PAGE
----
3. The tourist biz. The regions have obviously all been instructed to come up with some sites of touristic interest – whether they be an ancient irrigation system, a mosque, a big fishpond folk art village or a sunset on the rice fields. Huge inappropriate viewing platforms, coach parks and steel gates where ticket offices are then constructed to extract at least £3 but probably much more from every one. Legions of Chinese tourists dutifully worship at these shrines to consumerist tourism, complete with the obligatory trappings, the enormous telephoto lenses, tripods and various other leisure-related totems supplied by the camera industry.

4. The bad driving. The meaningless gridlocks on village streets, at bus stations and city road junctions, which occur for no other reason than selfish and/or stupid driving, and a certain cretinous type of bus driver who prefers any activity -smoking, gobbing, talking on his mobile, yelling out of the window, whatever- to actually driving the flipping bus to its destination. Being blasted out of the way on a pedestrian street or on a zebra crossing (don’t make me laugh!) by a car or scooter quite possibly going the wrong way.

5. The construction boom (enough said about that one) and the relentless pursuit of wealth which seems to have gripped the nation – or a certain sector of it.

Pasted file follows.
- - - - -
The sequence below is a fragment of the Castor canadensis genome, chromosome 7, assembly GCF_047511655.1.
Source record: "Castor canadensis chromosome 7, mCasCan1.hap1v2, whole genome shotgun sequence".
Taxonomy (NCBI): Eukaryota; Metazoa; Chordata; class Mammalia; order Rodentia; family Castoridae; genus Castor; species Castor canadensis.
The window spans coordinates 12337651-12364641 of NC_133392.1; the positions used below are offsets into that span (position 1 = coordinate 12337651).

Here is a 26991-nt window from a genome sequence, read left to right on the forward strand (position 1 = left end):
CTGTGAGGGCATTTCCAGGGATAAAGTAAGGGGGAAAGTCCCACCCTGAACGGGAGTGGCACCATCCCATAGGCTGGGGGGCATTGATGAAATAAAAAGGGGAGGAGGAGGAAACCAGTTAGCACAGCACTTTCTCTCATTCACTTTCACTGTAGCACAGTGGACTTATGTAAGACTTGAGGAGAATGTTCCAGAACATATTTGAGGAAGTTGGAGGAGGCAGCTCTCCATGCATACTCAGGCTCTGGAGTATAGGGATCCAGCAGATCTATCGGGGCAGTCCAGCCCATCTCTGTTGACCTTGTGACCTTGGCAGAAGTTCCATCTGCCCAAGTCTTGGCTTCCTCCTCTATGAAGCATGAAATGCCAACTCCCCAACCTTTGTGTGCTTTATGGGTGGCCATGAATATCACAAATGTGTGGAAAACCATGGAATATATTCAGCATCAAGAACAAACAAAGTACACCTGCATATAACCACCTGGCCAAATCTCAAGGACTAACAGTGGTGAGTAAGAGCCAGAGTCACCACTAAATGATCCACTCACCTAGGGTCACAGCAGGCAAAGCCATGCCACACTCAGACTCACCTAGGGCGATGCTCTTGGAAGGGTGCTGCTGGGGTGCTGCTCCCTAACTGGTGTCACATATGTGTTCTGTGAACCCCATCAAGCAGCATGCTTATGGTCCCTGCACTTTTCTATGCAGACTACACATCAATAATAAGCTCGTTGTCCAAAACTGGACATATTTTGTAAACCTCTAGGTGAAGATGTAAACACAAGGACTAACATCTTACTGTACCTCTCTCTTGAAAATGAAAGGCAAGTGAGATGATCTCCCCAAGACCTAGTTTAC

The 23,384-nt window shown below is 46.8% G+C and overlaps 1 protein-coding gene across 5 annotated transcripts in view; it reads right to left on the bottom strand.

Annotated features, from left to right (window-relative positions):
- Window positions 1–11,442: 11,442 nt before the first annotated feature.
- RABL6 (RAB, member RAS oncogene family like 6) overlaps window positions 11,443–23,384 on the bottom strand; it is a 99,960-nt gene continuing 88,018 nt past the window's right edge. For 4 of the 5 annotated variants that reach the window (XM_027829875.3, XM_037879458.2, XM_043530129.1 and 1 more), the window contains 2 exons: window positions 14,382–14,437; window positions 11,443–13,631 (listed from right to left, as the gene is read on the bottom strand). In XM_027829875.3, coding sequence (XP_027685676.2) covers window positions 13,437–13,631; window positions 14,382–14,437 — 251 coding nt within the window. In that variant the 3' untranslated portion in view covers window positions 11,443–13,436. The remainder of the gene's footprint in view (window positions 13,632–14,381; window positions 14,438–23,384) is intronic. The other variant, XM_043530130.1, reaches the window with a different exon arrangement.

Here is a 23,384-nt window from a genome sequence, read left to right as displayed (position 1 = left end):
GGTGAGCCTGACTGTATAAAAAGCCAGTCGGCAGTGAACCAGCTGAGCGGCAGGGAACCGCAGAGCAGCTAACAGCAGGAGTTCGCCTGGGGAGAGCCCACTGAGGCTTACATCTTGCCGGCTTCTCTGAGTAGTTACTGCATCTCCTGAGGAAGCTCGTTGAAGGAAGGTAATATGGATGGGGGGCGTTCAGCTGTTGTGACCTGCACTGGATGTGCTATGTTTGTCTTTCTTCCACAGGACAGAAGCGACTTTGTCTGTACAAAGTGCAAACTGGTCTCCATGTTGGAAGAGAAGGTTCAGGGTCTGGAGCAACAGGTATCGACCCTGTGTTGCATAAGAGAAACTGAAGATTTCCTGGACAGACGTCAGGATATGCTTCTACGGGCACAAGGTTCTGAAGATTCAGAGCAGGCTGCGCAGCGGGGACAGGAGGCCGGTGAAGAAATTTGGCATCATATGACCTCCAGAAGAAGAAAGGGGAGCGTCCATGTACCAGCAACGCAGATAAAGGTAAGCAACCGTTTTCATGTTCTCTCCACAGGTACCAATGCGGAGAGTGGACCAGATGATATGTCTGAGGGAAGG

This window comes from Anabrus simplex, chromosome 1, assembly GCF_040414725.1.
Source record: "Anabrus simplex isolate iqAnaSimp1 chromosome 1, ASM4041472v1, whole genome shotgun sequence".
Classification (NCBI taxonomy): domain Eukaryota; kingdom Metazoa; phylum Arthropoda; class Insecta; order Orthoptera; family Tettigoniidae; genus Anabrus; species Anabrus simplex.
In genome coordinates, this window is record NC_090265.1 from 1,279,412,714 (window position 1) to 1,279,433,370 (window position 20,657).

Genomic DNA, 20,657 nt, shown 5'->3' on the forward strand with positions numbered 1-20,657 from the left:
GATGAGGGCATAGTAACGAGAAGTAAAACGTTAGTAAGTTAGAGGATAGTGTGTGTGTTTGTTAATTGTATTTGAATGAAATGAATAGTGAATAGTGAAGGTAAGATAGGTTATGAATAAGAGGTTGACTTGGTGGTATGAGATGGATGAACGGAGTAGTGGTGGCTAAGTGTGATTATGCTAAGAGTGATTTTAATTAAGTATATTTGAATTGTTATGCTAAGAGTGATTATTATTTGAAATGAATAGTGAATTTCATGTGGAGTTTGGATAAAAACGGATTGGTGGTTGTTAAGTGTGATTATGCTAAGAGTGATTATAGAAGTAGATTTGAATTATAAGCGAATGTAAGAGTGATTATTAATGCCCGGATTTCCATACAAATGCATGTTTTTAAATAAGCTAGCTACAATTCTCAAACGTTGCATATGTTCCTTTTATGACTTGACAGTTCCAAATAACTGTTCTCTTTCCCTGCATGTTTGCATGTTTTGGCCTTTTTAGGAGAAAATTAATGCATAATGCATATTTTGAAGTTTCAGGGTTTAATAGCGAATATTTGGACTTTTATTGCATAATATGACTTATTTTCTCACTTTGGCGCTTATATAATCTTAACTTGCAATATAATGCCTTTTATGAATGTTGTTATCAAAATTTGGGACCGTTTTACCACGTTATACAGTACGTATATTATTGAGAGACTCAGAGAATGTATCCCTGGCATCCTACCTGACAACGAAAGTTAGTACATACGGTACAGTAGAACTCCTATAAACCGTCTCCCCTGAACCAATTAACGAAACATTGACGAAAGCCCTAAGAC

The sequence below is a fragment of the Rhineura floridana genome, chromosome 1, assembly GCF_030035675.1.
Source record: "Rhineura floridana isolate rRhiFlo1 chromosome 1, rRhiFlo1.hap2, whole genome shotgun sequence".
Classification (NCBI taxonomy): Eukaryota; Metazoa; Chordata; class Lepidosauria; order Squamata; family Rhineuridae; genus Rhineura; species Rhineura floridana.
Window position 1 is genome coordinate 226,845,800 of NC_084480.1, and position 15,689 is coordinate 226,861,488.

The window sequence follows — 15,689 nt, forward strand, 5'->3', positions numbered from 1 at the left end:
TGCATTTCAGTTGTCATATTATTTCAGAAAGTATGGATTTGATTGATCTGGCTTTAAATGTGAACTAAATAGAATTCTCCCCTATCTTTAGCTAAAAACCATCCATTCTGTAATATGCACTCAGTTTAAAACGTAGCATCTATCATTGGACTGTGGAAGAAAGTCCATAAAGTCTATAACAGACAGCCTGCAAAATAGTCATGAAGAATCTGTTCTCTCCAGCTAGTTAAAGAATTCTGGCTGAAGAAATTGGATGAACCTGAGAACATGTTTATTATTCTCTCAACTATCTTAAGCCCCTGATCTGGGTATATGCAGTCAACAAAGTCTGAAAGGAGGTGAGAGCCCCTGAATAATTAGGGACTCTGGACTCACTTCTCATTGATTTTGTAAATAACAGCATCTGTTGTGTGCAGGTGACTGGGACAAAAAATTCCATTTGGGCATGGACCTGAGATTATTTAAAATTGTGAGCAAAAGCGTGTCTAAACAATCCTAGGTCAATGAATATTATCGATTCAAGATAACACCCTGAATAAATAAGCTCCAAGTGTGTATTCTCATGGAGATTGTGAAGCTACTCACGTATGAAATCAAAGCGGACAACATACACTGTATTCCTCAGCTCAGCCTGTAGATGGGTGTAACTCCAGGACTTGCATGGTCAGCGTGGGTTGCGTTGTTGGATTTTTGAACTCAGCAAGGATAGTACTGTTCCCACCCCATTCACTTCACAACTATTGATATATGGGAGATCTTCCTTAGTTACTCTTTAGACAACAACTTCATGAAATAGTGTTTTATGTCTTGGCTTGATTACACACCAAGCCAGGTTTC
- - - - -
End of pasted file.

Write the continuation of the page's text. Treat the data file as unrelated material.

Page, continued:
Not to mention…strange sugary milky stuff masquerading as coffee, strange sugary airy stuff masquerading as bread, going into a supermarket and not knowing what 90% of the items on sale are, being reduced to a state of total non-communication through a mixture of cultural and linguistic barriers and total illiteracy, the OCP (the spoilt self-obsessed twenty-something Little Princesses and Little Emperors – products of the urban One Child Policy), that heavy metal guitarist with his soaring rock guitar solos who seems to feature on 75% of Chinese pop songs, cold hotel rooms with rock hard beds, being shouted at, oh that’s enough… roll on Vietnam!

P.S. I know you will have noticed a startling omission from this list – the toilets. They ranged from luxurious tourist toilets to the village communal shit-pits (sorry, but there is no other word). But in general, they are plentiful and not as bad as I thought they would be – and, anyway, anyone can get used to squatting over a stinking trough with a load of other women.

Jim working in his hard sleeper bunk

Bottom bunk hard sleeper


productive little veg patches

Wonderful veg plots

food at a restaurant in Dali

Lovely fresh food

An open air orchestra practices in the Park in Kunming

Park Life

A market in Guizhou

Great minority markets

Line dancers in Kunming park

Line Dancing with the Gay Tibetan troupe

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Street stall in XinjiangXinjiang is the huge province in the far north-west of China where we’re getting our introduction to China. That’s a bit like arriving in Great Britain from the Orkneys, it’s not really typical China at all.